Published in Art Asia Pacific on April 19, 2016
Reza Derakshani prioritizes color and texture over form. His current show, “The Breeze at Dawn” at Sophia Contemporary in London, bears testimony to this. The Iranian painter and performance artist’s quasi-color-field paintings throb with chromatic intensity, incorporating both texture and materiality on large-scale canvases. Working with a unique palette-knife technique, Derakshani deftly scrapes and strokes the paint, expertly manipulating it until it peaks and dips in ways that are rhythmically, palpably physical.
Also a professional musician, Derakshani’s visual language has a delightful lilt to it, some might say a lyrical force. His works resonate with the same visual and aural power as works by Wassily Kandinsky. Like his predecessor, Derakshani infuses his canvases with a sort of energy that produces multi-sensorial epiphanies, not far from Kandinsky’s so-called synesthetic improvisations and compositions. The working process of Derakshani, wherein he scratches the paint and teases it until it produces a distinct materiality, fills the canvas with vigor. Combined with the chromatic qualities of his paint, the dense layers expose even more underlying color.
Born in Iran and having lived in the United Arab Emirates and the United States, Derakshani is a transcultural rover. His works marry various aesthetic traditions to produce rich, postmodern composites, conveying the essence of 13th-century Persian poet Rumi’s poetry with the same ease as the frenetic brushstrokes of Abstract Expressionism. And yet, it is clear that Derakshani has not forgotten his Persian origins.
In Garden Party at the Red Castle (2016), Derakshani’s textured impasto application and vibrant palette seem to come straight from an Impressionist’s canvas. These are combined with the theme of Persian gardens, ones that were historically built by kings to represent paradise (referred to as pari-daiza in Persian, meaning “enclosed space”) on earth. Rich and saturated colors seem to overflow, providing a sumptuous visual feast capturing the dazzling afternoon gaiety. The large canvas pulsates with vivacity, the visual lyricism setting the tone of the party in procession. Focusing on the essence of the resplendent afternoon, Derakshani introduces the theme, before revealing the subject of the painting. The festive atmosphere precedes the show of forms.
Derakshani’s ongoing “Pomegranate” series (2015– ) conveys the sense of rootedness the artist has to his Iranian heritage. The series celebrates the pomegranate, a significant cultural symbol representing fertility and love. The fruit also signifies the religious diversity and similarity that ties together the two faiths of the artist’s home country: Zoroastrianism and Islam. In Anari Gold (2015), the dichotomous relationship between pre- and post-revolution Iran is manifested in a canvas split visually in two segments. The noticeable allusion to the culturally significant fruit is obvious in both the title (anar translates to “pomegranate” in Persian) and the work’s honeycomb-like appearance, which suggests the arils of the pomegranate. The bejeweled arils are depicted in green, white and red—the colors of the present-day Iranian flag. The golden background connotes the country’s pre-revolution insignia depicting the lion and the sun, which was changed after the revolution. In Those Roots Drink Quietly! #2 (2015), from his “Abstract” series, Derakshani combines the allegorical fruit with a mixed materiality, joining oil, tar and gold paste. An indecipherable line taken from Rumi’s poetic works, scrawled at the bottom left of the painting, gives the work a palpable sense of cultural identification with the artist’s country of origin.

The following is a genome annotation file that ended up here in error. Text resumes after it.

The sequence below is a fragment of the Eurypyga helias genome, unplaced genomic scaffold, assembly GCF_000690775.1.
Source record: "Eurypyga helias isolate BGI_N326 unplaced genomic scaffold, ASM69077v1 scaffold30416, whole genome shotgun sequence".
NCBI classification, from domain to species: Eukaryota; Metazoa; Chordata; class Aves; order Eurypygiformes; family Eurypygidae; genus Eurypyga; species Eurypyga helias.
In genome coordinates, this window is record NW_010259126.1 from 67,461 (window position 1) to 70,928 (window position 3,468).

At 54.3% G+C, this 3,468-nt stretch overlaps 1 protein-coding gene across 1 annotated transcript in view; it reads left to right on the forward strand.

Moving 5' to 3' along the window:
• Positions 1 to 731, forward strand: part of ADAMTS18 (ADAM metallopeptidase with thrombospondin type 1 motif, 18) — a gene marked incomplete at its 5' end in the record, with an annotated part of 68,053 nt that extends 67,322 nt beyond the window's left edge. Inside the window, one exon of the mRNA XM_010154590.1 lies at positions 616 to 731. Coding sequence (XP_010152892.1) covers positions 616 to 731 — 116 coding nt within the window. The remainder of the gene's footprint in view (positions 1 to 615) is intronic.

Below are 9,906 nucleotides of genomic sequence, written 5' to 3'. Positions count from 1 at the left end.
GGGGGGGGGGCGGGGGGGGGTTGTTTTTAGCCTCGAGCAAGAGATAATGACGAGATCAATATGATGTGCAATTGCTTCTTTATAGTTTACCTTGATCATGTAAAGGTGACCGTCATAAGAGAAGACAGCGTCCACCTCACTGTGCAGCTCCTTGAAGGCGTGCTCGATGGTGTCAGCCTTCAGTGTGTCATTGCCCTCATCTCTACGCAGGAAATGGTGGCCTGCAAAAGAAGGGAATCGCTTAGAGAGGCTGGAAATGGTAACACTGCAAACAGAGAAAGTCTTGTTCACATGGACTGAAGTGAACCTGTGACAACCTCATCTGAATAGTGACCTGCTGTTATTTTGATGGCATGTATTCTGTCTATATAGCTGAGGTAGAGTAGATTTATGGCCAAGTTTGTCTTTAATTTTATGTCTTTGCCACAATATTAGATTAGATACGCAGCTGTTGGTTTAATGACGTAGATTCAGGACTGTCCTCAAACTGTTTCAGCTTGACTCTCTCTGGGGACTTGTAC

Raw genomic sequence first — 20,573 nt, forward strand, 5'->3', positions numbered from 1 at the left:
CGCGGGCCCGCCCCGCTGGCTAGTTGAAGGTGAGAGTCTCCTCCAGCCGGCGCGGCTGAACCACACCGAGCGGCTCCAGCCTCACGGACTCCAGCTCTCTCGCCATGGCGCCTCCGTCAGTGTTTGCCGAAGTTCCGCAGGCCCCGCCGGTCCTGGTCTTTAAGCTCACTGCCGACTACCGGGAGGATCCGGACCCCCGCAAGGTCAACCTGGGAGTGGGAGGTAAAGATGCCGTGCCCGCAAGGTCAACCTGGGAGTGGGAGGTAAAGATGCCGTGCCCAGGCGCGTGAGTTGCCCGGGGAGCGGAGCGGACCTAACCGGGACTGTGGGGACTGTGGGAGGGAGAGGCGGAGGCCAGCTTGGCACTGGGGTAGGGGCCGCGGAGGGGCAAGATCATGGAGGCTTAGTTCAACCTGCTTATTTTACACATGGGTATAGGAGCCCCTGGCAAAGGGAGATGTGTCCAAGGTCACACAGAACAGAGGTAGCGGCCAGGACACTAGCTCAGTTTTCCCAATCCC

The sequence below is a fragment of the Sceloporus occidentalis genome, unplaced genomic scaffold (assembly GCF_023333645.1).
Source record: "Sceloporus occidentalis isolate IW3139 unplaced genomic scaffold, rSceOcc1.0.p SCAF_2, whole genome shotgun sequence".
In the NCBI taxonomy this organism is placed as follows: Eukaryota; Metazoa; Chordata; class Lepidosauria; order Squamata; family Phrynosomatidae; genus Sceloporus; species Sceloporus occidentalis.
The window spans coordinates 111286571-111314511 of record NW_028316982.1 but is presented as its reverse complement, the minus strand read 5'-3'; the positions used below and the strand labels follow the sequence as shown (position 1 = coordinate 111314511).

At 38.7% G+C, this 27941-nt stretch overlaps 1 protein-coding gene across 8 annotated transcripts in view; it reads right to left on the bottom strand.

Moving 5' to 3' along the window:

The exhibition also features new works from Derakshani’s ongoing series entitled “Hunting” (2015– ). The series celebrates a famously glorified royal pursuit immortalized in Persian poet Ferdowsi’s Shahnameh (c. 977 and 1010 CE), which is Iran’s national epic. Derakshani combines this traditional tale with a primordial depiction of hunting, evocative of early cave paintings, then extends the prehistoric portrayal to incorporate rich, visual colorations in blue, white, green, red and pink. The semi-abstract works hint at figuration; vague shapes of hunters on horseback in multiple stances can be discerned. The figures vary from static pre-hunt preparedness to mid-hunt dynamism. Hunting the Sunshine (2015) is another chromatic celebration of the hunt with frenetic strokes feverishly scraped to create a delightful pastiche.
Despite being a modern nomad, Derakshani clings to his heritage, infusing his art with cultural hints that reinforce his identity. Cultural mainstays like the Persian tragic romance epic Khosrow and Shirin come alive, translated through the neo-expressionist canon. Tradition is revived and reinterpreted through the lens of the postmodernist zeitgeist. Derakshani engages with traditional and modern aesthetics, both visual and aural, adapting and molding them. From the wild blue and yellow flowers of his birth village of Sangsar, where he was raised in a black tent, to the lyricism of modernists like Kandinsky, Paul Klee, Jasper Johns and Gerhard Richter, the artist finds beauty and inspiration everywhere, which he transposes and transmutes. His works, while carrying an innate, dynamic energy, offer a meditative quietude.